**C++ :**

```
vector<int> circularArrayRotation(vector<int> a, int k, vector<int> queries) {
vector<int> rotated;
int timesToRotate = 0;
k = k % a.size();
timesToRotate = a.size() - k;
rotate(a.begin(), a.begin() + timesToRotate, a.end());
for(int i = 0; i < queries.size(); i++){
rotated.push_back(a[queries[i]]);
}
return rotated;
}
```

*Explanation:*

*This question involved rotating the elements in a vector. The good thing is, C++ has a nice little in-built function to do that.*

*First, we take mod k by a.size(), to ensure that k would not be greater than a.size() when using the rotate function of C++. This will get the remainder of k / a.size() (integer division). Then, we calculate the number which should appear at the start of the vector for the rotate function by using a.size() – k and assigning it to timesToRotate.*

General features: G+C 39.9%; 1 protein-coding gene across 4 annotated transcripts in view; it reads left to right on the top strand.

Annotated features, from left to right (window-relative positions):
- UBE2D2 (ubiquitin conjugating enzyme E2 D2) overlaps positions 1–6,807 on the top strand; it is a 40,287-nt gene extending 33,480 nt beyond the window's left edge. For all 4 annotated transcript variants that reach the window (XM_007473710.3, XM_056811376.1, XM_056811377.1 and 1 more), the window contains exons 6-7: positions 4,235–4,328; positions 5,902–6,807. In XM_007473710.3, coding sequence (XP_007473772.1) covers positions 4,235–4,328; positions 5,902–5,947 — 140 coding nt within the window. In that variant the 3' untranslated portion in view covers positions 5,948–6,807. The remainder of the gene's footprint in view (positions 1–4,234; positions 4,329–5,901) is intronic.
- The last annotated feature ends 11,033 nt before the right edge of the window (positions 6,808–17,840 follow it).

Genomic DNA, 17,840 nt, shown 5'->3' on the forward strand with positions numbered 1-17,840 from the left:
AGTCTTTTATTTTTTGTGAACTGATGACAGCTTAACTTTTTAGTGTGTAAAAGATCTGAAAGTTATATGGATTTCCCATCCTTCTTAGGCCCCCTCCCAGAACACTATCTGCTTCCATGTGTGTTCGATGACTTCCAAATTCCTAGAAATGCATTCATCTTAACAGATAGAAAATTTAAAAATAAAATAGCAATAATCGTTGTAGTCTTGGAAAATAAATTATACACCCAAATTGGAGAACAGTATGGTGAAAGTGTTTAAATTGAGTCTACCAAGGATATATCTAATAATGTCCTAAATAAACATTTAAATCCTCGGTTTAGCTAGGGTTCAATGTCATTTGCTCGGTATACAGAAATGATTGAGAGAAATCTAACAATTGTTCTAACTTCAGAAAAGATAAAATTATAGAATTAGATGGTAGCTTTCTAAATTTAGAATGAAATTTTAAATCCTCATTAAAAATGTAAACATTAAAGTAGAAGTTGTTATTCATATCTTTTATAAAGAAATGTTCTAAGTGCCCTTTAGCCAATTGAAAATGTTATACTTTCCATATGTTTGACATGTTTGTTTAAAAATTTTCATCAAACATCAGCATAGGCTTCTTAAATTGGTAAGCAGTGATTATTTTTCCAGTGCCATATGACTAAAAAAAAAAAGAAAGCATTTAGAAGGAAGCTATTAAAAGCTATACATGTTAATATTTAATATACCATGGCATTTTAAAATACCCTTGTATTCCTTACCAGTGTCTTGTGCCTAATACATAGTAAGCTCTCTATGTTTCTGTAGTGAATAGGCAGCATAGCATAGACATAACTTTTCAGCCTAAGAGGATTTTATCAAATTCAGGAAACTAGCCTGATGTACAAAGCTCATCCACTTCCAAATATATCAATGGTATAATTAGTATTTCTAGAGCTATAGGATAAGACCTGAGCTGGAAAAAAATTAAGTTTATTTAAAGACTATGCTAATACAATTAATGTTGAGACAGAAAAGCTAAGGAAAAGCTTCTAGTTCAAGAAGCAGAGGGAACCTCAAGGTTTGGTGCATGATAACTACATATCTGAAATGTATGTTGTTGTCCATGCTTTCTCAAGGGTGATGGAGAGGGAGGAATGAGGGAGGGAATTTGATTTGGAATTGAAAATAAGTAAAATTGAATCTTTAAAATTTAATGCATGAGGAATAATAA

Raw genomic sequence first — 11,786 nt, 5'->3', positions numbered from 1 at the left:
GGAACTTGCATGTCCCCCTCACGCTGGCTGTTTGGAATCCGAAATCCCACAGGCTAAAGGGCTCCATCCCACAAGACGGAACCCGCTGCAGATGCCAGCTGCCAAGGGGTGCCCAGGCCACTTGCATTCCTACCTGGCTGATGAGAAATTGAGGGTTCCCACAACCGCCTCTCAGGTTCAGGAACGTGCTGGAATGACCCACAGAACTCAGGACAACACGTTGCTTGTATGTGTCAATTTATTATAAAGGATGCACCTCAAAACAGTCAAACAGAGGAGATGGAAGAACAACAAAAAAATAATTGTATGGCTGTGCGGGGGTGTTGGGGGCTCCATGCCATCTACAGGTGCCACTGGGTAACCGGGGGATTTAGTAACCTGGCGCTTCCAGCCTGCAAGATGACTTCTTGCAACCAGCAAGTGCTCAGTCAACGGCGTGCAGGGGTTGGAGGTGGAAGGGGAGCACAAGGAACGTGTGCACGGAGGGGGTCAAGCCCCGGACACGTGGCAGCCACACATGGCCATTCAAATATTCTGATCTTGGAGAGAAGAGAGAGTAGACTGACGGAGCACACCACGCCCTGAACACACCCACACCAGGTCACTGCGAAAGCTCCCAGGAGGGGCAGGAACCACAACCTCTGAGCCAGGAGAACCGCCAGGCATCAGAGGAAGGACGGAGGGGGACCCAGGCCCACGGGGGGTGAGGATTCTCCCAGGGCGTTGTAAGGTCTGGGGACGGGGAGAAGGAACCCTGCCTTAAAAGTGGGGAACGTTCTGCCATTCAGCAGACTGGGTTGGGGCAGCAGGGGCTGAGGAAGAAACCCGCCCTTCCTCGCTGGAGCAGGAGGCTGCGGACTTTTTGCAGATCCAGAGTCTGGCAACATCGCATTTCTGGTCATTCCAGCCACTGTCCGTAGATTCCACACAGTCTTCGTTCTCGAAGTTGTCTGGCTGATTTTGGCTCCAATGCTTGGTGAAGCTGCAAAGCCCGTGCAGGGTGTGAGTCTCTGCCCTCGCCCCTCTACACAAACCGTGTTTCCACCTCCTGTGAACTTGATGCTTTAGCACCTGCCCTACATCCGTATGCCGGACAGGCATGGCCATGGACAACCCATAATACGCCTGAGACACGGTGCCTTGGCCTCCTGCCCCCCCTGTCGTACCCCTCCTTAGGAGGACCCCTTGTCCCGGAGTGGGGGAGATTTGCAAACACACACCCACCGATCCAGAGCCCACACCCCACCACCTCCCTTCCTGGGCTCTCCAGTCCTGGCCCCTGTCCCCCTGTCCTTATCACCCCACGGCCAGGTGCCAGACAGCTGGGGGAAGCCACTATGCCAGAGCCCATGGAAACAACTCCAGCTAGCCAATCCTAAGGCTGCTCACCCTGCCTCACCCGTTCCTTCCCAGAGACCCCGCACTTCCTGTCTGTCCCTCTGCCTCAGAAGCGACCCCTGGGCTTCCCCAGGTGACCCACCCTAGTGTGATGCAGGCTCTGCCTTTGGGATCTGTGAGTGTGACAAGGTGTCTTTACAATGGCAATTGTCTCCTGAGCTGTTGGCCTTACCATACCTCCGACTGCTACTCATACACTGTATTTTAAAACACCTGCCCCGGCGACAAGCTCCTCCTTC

*This is according to the example, such that the rotation begins at the back instead of the front. For example, [1, 2, 3] rotating twice would be [3, 1, 2], then [2, 3, 1], so we use a.size() – k to ‘rotate’ from the back.*

*The rotate function takes 3 parameters in this case: beginning of the vector to rotate, which element to rotate to, and end of the vector to rotate to. This function is very flexible, such that you can only parts of the vector, leaving the beginning and ending of the vector untouched., but they would be pushed back due to the element to rotate to being pushed to the front.*

*After rotation, we push the elements of the rotated vector a into an empty vector rotated according to the sequence in queries vector.*